TL;DR: For beginners with a deadline, start with a chord progression and then fill in the melody.
Autochords is a brilliant website to generate some chord progressions for your music.
For the screenshot above, I have generated the canon progression in C major. You can easily add this chord progression to Bosca Ceoil and have a listen, making sure it sounds the same as the website.
When adding the chords, you might have multiple choices: you can have a lower C or a higher C. In general, making the notes, or at least the highest note (e.g. the G note in C chord) as “close” as possible will produce a better result. In fact, you can be bold and add whatever chords you prefer, as long as the notes, or the highest note in the chords are reasonably “close”, it won’t sound weird.
TL;DR: Start with a common chord progression, or not, as long as the notes, or at least the highest note are reasonably “close”.
There are three basic types of beats:
- Bass Drum (aka. Kick)
- Snare Drum / Clap
- High Hat
You can open Bosca Ceoil and select “Simple Drumkit” as instrument to try them out. When composing a beat pattern, there is a simple rule to follow in order to avoid “off beat”. Start with a kick, and either have one snare on 9th or two snares on 5th and 13th.
Consider these as the “basic” patterns and feel free to add on to them. However, adding too much might also cause it to go “off beat” so be careful.
TL;DR: Use 1 (Kick) — 5 (Snare) — 13 (Snare) or 1 (Kick) — 9 (Snare) as base of your beats, don’t add too much though.
Melody is the easiest and trickiest part. Easiest because you don’t have to follow any rule: there is no “wrong” melody. Trickiest because there is no rule to follow, just like giving a beginner a blank paper to draw Eiffel Tower.
So the first advice is: go wild. However, if things get a bit out of control or a bit too boring, you can try the following advice:
- Use notes from the chords. For example, if your chord is C, you are quite safe to use notes from C chord: C E G.
- Don’t jump too much. For example, instead of going from C directly to G, try going from C to E first and then to G.
- Copy and tweak. In the 4 x 4 sheet, fill first 4 with some notes (e.g. C D F D), and then copy paste this pattern to the rest cells. Then start tweaking to add some variations, like moving them a bit higher or lower, omitting some note, etc. This might sound stupid, but it is actually quite widely used in professional music composing.
- Change the length of a note. In Bosca Ceoil, you can use mouse scroll change the length of a note. This adds variations if you feel the song is a bit “dull”.
- Add a second layer. Sometimes, you can try adding some notes in a higher or lower octave, to add more “depth” to your melody. However, don’t add too much or your melody will be “jumping too much”.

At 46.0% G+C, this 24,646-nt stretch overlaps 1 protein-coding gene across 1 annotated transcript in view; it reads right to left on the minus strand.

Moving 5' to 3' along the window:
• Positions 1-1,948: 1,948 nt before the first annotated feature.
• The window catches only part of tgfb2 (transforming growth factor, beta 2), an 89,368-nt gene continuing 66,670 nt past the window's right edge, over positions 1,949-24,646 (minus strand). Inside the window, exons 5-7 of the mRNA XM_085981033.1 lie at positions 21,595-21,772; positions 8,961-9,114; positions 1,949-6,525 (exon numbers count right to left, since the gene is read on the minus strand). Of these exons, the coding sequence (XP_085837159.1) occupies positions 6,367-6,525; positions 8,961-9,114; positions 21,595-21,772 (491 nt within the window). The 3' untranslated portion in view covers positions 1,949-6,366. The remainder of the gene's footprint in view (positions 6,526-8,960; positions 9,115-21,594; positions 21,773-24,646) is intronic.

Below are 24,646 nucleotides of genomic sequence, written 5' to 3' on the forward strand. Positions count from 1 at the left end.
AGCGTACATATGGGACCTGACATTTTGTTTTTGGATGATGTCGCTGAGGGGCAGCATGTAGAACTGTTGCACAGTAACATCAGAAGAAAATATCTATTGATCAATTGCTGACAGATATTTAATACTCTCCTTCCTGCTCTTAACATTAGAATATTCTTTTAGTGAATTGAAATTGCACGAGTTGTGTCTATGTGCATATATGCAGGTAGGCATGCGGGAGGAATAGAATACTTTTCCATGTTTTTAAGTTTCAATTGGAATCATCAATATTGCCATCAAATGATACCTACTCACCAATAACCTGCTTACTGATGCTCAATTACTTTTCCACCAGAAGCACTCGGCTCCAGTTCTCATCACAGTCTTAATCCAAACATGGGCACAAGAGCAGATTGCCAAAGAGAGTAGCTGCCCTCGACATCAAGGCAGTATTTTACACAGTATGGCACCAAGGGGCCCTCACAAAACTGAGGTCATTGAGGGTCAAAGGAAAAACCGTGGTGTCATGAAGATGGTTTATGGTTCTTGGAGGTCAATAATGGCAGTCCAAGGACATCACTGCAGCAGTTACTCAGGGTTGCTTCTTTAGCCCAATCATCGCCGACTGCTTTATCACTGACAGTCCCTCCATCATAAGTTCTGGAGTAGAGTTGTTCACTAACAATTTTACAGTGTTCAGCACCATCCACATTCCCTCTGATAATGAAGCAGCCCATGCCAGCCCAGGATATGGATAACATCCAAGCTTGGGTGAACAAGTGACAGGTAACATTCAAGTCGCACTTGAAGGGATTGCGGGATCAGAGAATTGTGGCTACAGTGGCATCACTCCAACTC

- Change instrument. This will definitely affect how your melody “feels” and changing instrument may give you inspirations.
- Change speed. Changing the speed of the melody (beats per minute, or BPM) can dramatically change the melody, which may also give you inspirations.
TL;DR: Go wild.
Combining and Arrangement
Hopefully by now, you’ve already got your chords, melody and beats. It’s time to combine them. In fact, they should all be combined automatically. However, there is one more thing: make sure your chords will not steal your melody’s thunder. A good way is to lower the chords, or some of the notes in the chords. Or you can make use of the “low pass filter pad” in Bosca Ceoil. Changing the instrument of the chords might also help.
After you’ve got all the basic elements of short song, you can expand it to make it longer. A good technique is copy and tweak, things you can consider:
- Tweak your melody. This is the most straightforward way and you will be surprised how little you need to change to add reasonable variation.
- Tweak your chord. You can shift the chord, use a different progression or add more sophisticated chords.
For the screenshot above, I have only tweak some of the melody (in blue color) to add the variations. I have also added bass (in red color).
One thing that we did not cover is the ending. As most game music will be played on an infinitely loop, we don’t actually need an ending. There are actually several ways to end a song. The safest way, in the example of C major scale is to end with a C chord and a longer C note.
TL;DR: Copy and tweak
Give it a Go
Of all the advices in the guide, here is the single most important one: start writing music now. Here is the bottom line: you can forget all about the rules, simply open up Bosca Ceoil and start messing around (formally s as try and error), I can guarantee you, you will end up with some results that can surprise yourself. Not only that, I find the process of writing music quite therapeutic and enjoyable. The result, even though may not be some masterpiece, is definitely good enough for your Ludum Dare game.
I’ve created some random fragments (motifs) while writing this guide. Altogether they take less than an hour and I am definitely going to adapt them to my next game. Have a listen, if you think the result is okay, remember you can achieve that too!